The winter holiday season, with celebrations for Christmas, Hanukkah, and New Year’s is supposed to be filled with fun, friends, and family. However, for some people, the holidays aren’t the most wonderful time of the year. According to a survey conducted by the National Alliance on Mental Illness (NAMI), 64% of people with mental illness report that holidays make their conditions worse.
The holiday season highlights what is so difficult about living with depression because the pressure to be joyful and social peaks this time of year. People with depression compare their actual feelings to the holiday cheer they’re expected to feel, which only makes them feel worse.
If you suffer from depression, or are prone to the holiday blues, follow these tips for a more cheerful season:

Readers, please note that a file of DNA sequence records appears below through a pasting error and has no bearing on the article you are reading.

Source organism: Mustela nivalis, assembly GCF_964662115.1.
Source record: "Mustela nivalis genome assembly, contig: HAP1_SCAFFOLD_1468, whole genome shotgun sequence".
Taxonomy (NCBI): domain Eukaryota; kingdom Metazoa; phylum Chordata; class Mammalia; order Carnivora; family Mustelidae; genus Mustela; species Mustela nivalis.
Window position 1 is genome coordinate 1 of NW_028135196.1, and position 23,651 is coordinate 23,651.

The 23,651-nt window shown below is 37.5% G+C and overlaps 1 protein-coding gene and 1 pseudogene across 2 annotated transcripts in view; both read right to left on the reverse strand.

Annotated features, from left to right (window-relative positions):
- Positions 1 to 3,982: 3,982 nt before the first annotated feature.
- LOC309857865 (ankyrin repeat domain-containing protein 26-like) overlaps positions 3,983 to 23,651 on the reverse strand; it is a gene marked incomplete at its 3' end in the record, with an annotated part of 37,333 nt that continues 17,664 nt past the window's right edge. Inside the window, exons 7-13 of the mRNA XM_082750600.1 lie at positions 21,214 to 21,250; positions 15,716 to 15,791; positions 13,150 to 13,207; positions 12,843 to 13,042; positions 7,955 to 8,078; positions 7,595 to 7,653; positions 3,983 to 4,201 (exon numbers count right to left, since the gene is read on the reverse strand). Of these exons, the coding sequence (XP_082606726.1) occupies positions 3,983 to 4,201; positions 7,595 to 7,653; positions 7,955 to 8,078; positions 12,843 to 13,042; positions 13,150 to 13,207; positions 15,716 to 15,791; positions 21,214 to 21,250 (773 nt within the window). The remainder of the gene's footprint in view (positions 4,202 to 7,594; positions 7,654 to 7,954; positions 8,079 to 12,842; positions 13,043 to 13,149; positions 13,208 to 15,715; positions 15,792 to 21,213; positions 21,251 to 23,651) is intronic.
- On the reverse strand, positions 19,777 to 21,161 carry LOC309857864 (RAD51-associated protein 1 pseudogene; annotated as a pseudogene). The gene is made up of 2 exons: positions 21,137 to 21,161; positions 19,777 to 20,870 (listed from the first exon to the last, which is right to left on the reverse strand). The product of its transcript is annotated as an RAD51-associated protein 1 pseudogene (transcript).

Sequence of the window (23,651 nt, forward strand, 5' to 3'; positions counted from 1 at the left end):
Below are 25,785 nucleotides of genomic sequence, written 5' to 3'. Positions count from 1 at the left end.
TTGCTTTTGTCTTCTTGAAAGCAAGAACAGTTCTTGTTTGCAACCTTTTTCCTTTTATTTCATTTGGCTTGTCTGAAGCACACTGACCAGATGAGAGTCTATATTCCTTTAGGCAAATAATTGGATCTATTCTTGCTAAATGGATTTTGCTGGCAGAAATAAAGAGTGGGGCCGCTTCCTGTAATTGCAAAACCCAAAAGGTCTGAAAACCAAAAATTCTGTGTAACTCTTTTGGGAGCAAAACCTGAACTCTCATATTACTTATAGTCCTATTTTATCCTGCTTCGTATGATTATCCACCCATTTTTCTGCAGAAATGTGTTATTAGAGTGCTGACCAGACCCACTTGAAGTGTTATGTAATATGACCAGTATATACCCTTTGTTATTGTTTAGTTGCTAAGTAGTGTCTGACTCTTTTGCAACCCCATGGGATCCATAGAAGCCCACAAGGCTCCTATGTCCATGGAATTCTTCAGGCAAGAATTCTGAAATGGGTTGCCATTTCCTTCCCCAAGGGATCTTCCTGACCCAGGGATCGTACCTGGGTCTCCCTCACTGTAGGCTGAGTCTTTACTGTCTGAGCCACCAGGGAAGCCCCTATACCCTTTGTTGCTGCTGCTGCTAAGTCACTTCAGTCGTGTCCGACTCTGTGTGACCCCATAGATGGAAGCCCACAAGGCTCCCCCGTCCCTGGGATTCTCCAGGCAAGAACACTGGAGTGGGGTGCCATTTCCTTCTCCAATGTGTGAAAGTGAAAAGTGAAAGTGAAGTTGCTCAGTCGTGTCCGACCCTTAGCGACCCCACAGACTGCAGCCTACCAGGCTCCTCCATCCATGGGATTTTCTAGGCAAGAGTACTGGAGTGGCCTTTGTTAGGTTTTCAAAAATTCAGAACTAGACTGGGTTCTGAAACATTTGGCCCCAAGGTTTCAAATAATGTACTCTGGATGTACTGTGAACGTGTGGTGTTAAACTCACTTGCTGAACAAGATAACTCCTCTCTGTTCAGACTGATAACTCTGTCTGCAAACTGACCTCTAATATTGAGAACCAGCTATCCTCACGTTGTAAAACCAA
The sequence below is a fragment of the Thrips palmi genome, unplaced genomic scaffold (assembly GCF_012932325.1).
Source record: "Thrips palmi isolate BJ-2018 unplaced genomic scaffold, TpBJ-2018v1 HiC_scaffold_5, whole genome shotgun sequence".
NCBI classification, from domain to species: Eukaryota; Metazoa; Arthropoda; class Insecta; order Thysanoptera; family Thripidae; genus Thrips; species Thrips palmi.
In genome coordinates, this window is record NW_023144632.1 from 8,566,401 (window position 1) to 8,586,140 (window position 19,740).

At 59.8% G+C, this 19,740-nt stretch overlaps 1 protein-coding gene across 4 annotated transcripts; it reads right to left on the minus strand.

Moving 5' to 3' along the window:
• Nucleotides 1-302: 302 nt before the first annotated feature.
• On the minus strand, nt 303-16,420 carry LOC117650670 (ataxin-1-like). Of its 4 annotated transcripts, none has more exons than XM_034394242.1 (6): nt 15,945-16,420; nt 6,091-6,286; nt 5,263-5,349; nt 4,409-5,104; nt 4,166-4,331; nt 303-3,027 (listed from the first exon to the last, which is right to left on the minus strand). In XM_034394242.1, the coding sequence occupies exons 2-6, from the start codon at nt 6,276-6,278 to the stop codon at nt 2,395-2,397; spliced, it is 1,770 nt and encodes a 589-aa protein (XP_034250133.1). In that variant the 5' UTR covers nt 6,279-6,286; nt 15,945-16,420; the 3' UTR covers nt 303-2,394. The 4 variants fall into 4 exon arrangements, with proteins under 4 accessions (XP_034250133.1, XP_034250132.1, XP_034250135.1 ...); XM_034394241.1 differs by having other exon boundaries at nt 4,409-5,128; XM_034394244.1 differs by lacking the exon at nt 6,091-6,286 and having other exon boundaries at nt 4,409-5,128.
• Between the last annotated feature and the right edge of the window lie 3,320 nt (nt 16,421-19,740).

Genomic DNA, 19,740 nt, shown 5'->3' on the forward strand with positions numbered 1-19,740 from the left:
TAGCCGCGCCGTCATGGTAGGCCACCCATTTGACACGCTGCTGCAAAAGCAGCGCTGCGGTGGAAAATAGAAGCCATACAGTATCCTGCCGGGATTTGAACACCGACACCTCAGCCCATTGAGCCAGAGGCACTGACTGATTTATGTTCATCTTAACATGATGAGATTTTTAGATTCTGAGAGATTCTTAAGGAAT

1) Set a budget.
The financial stress of holiday shopping can fuel feelings of guilt and anxiety. Make a list of all the purchased you need to make for the holidays and set a reasonable budget you can afford. Use this as a shopping guide.
*Extra tip* Use cash for all your holiday shopping to stay on track. It’s all too easy to swipe away past your budget with credit cards.
2) Keep expectations in check.
Instead of trying to recreate a happy holiday you experienced in the past, make new memories and try to live in the moment.
3) Don’t drink.
Drinking alcohol is accepted and often encouraged at holiday parties. However, alcohol is a depressant. If you’re already feeling down, it can make your mental state a whole lot worse.
4) Help others.
Focusing on others in need gives you the opportunity to think of something besides your negative thoughts. Volunteering can be an uplifting, gratifying experience.
5) Warm up.
Research shows that exposure to warm temperature can elevate mood. Treat yourself to a warm bath, or cup of tea or cocoa.
6) See your doctor.
Overcoming clinical depression all on your own is unlikely. Visit your doctor if you feel your depression getting out of hand this holiday season.